Why we don't have management connections to our switches (an old story)

May 24, 2021

One of the unusual things about our physical network implementation is that while we have managed switches, we don't have management connections to them, at least over the network (we do often have serial console connections to them). Since we don't have a network management connection, we can't use SNMP to pull data from our switches, which is somewhat inconvenient now that we have a Prometheus and Grafana setup; it would be nice to know things like per-port bandwidth and so on. While there are additional reasons to avoid networked management connections for some switches, our not using management connections has a lot to do with a bad experience with them years ago. This is the story of that bad experience.

(On our expensive 10G switches, we don't have the spare ports to dedicate one to a management connection.)

Our bad experience happened back in the era of our second network implementation, where many of our then new 24-port switches carried multiple VLANs and split them out on a per-port basis. These switches were interconnected in a tree for regular VLANs, and their management port was connected to an entirely physically separate management network that ran over its own simple non-VLAN'd, single network switch fabric using dedicated inter-building links. This setup meant that we had multiple paths between switches, but they were on different VLANs and so not subject to cross-talk or packet loops (there was one path through the regular VLAN'd tree, and one path through the management network).

One day we noticed that packets from one subnet were showing up on another subnet. This happens from time to time and is usually caused by someone connecting two drops together when they shouldn't be, for example by plugging both into a little desktop switch. What was weird about this case was that it wasn't all packets from the subnet, it was only occasional packets. When we traced through all of the switch and port fabric, we couldn't find any crossed-over drops or ports. Even unplugging bits of the network didn't stop these occasional packets showing up where they shouldn't be, but it did establish that they behaved very weirdly; for instance, packets generated in one building would prove to be injected on the other subnet in a completely different building. Eventually we noticed that these packets were appearing on the management network, in addition to their two regular subnets, which gave us the necessary clue.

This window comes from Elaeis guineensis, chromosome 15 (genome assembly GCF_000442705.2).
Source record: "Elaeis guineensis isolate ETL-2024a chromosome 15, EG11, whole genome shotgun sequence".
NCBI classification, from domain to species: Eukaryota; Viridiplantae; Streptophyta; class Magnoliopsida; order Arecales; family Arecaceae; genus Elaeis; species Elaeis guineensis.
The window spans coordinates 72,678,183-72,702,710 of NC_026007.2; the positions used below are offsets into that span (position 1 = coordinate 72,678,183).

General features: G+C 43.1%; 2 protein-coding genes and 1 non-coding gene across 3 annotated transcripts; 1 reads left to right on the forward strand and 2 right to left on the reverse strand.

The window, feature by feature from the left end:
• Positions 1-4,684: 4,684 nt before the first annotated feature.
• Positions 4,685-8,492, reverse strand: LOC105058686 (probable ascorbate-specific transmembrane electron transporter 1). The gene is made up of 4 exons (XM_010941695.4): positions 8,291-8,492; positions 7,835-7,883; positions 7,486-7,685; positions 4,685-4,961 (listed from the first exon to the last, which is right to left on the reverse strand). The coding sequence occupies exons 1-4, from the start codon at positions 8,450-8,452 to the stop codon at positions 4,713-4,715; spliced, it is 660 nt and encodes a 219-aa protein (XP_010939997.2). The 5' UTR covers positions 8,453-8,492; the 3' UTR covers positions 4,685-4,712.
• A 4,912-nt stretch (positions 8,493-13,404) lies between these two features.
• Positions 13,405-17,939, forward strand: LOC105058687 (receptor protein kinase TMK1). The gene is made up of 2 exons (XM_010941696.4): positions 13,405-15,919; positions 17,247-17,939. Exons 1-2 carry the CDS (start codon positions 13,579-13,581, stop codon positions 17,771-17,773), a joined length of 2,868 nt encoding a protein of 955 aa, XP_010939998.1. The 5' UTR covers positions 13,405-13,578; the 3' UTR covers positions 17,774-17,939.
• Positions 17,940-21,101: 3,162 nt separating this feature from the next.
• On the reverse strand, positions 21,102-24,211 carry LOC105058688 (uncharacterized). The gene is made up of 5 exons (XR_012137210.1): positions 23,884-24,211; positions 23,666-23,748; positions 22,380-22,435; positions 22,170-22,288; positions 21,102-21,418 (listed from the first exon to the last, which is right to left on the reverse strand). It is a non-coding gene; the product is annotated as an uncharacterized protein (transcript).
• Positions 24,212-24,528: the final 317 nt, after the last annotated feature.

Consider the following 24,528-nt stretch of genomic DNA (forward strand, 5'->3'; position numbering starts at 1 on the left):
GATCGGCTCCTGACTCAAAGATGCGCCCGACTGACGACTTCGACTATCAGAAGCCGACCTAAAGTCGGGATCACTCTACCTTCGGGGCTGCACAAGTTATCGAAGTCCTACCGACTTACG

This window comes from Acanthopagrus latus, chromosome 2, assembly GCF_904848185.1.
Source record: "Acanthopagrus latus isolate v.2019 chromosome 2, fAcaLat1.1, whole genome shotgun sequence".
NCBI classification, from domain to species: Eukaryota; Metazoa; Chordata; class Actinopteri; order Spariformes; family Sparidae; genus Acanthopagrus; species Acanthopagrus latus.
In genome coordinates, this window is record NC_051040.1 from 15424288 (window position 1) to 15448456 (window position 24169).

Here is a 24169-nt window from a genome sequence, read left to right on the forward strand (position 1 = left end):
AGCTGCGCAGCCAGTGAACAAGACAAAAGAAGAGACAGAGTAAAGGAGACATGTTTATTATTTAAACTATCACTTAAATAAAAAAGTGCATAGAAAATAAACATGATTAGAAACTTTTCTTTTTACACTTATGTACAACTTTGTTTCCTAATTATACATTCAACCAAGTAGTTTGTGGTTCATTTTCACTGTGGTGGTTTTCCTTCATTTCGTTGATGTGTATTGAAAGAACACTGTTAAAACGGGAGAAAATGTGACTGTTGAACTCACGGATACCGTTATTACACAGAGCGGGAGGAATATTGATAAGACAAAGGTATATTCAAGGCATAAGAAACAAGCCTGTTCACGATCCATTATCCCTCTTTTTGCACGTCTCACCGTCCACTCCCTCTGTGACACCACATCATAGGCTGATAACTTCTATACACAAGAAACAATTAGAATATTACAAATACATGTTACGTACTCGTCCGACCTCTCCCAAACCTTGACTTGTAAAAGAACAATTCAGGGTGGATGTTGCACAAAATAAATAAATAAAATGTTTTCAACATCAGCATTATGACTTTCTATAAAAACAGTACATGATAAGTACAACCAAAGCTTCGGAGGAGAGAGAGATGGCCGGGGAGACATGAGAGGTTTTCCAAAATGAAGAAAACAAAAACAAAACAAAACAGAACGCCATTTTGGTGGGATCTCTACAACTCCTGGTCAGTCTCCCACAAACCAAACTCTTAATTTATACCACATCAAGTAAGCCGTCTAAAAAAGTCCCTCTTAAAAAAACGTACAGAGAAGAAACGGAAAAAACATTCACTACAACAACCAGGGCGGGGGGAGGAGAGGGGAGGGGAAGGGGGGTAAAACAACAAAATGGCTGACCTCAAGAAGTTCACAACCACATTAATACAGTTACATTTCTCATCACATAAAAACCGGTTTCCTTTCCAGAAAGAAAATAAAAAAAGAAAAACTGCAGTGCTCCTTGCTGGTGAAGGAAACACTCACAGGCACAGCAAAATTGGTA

What was really happening was that our 24-port switches seemed to have some sort of flaw when handling their management network. If the management network was connected up, sometimes a switch would decide to take a regular untagged packet on another VLAN and inject it into the management network, and also sometimes take an untagged packet from the management network and inject it into some other VLAN. Since our management network had no regular traffic of its own, almost all of the traffic available to be switched over to other VLANs was traffic that had started out on other VLANs and had been injected into the management network. The combination of both happening to the same packet would cause a packet to apparently teleport from one place on one network in one building to a completely different place on another network in another building.

Our solution was to remove all of our switches from our management network. For the remainder of their life as multi-VLAN switches (until we shifted over to our third network implementation), they were configured either through their serial port or by connecting a laptop directly to their management port.

Ever since then, we've never connected another switch's management port to our management network. Maybe it would work these days, or maybe there are other problems lurking, waiting to be discovered. So far, we don't need to talk to our switches remotely over the network badly enough to risk it.

(For the multi-VLAN switches at the core of our networks, we do talk to their serial consoles remotely through our serial console infrastructure.)

Written on 24 May 2021.
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Last modified: Mon May 24 00:07:49 2021
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